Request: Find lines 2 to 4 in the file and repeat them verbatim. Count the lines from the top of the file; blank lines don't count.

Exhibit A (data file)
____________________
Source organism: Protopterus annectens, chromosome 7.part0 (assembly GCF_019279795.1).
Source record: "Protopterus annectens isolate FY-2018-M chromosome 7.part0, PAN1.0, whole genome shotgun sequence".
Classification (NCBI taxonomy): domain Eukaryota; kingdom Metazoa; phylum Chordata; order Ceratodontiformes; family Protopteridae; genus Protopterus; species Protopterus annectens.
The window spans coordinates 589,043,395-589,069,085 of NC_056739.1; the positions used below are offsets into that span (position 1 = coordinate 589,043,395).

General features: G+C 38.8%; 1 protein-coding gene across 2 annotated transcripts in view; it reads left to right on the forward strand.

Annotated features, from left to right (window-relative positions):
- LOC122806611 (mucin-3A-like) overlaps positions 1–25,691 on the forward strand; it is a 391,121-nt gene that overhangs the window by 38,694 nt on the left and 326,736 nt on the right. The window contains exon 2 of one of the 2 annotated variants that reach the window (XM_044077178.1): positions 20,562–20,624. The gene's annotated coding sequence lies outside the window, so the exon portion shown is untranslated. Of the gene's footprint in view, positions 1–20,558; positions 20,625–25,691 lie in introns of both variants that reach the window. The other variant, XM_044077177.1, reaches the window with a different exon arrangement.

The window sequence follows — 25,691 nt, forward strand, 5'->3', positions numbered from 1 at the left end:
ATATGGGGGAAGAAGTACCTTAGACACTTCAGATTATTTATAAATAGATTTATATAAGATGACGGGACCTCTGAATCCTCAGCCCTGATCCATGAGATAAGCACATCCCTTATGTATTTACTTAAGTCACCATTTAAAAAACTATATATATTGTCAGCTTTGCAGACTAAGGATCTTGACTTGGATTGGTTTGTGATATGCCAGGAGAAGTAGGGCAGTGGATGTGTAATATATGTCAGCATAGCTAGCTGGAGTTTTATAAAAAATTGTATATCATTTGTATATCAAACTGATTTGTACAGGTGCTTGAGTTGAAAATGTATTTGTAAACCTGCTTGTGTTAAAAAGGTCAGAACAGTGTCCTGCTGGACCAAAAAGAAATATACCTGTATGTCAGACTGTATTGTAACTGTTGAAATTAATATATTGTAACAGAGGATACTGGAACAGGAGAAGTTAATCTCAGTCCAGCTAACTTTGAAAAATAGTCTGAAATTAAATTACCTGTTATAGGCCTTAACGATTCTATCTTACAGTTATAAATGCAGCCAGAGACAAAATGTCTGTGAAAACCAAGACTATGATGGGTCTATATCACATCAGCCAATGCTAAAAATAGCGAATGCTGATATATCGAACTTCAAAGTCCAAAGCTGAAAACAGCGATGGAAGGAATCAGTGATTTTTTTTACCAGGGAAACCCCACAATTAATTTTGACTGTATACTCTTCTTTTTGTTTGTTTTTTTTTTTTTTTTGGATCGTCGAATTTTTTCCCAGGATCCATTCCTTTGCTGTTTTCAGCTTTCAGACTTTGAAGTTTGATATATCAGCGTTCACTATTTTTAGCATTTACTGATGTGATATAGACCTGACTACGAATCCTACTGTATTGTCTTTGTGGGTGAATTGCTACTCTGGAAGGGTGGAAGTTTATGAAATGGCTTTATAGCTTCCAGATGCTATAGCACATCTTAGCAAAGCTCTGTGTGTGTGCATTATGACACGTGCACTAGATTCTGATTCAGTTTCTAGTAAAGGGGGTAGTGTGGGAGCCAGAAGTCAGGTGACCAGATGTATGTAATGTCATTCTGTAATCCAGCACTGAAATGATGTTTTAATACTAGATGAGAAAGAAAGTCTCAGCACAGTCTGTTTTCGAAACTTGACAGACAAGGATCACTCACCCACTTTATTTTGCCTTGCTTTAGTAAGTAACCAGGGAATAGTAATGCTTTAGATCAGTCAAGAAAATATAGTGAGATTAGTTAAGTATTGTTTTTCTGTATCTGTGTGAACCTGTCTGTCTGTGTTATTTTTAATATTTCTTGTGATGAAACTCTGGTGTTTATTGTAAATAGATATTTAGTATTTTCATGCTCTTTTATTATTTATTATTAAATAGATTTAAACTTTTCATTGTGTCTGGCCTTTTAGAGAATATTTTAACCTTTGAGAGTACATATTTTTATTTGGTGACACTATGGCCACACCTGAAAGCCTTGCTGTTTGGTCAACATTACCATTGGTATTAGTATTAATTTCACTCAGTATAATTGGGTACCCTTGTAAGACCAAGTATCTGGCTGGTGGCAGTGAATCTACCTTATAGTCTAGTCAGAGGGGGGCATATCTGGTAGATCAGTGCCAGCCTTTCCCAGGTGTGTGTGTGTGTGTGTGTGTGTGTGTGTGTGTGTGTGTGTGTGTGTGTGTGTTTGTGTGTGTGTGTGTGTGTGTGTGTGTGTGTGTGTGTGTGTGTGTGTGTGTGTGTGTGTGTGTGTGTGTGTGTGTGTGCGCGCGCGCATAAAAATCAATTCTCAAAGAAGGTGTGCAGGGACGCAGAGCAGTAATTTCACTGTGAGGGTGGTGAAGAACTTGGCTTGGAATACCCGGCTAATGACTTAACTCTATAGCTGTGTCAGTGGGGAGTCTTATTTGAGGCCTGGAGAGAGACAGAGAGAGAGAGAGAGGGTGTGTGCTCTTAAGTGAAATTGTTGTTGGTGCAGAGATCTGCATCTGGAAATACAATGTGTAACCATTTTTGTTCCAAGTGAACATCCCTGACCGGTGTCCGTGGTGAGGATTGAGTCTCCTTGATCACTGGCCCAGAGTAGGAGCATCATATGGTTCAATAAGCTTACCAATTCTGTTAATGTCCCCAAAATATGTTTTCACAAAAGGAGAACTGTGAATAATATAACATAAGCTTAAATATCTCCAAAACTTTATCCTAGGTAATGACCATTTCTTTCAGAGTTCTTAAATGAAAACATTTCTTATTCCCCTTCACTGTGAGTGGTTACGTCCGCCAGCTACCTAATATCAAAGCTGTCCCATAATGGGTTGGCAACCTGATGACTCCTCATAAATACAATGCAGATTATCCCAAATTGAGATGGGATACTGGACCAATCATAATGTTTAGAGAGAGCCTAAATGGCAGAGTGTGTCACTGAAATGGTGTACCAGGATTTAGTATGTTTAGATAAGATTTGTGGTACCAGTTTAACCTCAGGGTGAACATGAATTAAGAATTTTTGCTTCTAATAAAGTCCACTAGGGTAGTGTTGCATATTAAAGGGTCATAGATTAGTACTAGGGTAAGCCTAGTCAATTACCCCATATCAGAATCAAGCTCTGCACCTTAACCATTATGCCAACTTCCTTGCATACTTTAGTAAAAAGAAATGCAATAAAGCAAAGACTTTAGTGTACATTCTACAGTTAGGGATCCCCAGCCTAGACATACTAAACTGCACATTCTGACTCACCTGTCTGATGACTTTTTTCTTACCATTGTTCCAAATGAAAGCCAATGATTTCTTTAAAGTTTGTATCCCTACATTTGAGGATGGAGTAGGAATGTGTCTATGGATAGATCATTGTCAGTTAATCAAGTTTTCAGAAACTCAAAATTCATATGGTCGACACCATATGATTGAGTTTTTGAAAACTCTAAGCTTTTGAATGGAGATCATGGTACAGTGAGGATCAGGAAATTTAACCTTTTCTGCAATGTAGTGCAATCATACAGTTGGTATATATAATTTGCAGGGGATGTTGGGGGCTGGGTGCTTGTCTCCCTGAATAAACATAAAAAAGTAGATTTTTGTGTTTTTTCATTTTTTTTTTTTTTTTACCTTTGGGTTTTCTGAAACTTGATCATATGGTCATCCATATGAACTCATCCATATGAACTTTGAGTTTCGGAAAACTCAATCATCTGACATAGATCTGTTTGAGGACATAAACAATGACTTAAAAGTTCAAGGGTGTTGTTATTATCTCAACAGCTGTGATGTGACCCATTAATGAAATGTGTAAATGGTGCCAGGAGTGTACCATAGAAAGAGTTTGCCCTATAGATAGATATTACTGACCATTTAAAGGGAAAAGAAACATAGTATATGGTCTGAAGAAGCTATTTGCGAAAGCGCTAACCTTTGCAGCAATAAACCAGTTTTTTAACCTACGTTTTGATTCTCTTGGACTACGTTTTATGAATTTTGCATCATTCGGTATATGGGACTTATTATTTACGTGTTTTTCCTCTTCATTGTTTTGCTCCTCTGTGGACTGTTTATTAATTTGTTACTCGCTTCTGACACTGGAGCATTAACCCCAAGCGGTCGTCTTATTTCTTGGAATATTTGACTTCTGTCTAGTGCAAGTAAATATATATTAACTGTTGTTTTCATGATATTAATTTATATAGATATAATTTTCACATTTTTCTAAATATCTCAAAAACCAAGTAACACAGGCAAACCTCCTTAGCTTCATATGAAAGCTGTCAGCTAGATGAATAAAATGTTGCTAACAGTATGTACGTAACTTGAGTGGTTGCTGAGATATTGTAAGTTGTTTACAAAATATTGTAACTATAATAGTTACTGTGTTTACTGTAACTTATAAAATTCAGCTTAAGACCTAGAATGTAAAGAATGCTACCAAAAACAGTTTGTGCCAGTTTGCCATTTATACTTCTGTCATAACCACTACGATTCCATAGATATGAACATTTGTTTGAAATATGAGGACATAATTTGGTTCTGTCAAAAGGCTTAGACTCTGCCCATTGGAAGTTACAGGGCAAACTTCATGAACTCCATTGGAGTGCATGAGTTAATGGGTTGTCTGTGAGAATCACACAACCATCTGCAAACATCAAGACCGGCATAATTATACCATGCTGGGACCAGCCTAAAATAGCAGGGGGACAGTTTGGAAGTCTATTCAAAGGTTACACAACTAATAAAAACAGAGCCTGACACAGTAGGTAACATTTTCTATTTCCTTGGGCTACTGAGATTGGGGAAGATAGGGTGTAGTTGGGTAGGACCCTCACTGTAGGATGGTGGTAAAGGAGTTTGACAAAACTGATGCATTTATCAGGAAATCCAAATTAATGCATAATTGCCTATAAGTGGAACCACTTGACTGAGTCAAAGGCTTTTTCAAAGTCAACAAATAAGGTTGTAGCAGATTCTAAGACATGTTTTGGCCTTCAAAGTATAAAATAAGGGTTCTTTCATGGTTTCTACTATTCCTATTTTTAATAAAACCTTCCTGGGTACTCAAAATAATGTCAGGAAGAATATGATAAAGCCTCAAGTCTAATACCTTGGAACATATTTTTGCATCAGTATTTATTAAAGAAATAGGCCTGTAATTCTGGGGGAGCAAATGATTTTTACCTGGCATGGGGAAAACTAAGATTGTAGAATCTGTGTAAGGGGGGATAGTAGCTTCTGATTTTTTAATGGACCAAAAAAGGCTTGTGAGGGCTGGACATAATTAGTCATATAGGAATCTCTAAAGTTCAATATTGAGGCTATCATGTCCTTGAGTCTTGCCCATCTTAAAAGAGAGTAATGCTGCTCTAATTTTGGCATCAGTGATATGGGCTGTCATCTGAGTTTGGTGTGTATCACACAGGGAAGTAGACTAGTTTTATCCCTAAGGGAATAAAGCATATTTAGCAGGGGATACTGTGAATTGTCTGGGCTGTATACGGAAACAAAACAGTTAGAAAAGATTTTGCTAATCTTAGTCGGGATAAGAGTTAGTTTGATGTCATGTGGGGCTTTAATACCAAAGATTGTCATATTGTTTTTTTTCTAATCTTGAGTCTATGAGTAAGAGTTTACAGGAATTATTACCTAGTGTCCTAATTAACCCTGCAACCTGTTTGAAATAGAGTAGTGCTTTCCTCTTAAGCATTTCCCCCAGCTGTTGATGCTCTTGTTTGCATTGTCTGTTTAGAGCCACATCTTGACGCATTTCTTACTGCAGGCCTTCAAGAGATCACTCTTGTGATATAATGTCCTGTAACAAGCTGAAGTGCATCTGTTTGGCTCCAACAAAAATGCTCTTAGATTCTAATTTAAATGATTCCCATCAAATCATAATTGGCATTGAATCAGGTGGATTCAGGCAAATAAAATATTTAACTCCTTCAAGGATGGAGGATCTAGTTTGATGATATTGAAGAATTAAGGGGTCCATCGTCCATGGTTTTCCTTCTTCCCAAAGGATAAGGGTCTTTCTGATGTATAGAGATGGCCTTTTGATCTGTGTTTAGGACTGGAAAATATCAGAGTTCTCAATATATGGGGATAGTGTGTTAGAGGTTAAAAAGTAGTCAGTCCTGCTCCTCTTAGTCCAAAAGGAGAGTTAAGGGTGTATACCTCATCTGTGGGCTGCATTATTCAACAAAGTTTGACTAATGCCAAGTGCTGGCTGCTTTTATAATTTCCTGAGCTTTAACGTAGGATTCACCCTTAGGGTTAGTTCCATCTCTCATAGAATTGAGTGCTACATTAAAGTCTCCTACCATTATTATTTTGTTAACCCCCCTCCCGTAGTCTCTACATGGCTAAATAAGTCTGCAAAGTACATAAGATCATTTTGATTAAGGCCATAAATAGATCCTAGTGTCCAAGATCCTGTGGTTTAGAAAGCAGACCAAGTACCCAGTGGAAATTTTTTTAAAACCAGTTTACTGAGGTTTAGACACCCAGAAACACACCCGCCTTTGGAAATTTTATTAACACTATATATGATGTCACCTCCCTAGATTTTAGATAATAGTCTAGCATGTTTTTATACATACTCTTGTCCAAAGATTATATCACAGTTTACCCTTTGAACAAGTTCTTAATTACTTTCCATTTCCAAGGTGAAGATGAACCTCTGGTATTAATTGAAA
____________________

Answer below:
Source record: "Protopterus annectens isolate FY-2018-M chromosome 7.part0, PAN1.0, whole genome shotgun sequence".
Classification (NCBI taxonomy): domain Eukaryota; kingdom Metazoa; phylum Chordata; order Ceratodontiformes; family Protopteridae; genus Protopterus; species Protopterus annectens.
The window spans coordinates 589,043,395-589,069,085 of NC_056739.1; the positions used below are offsets into that span (position 1 = coordinate 589,043,395).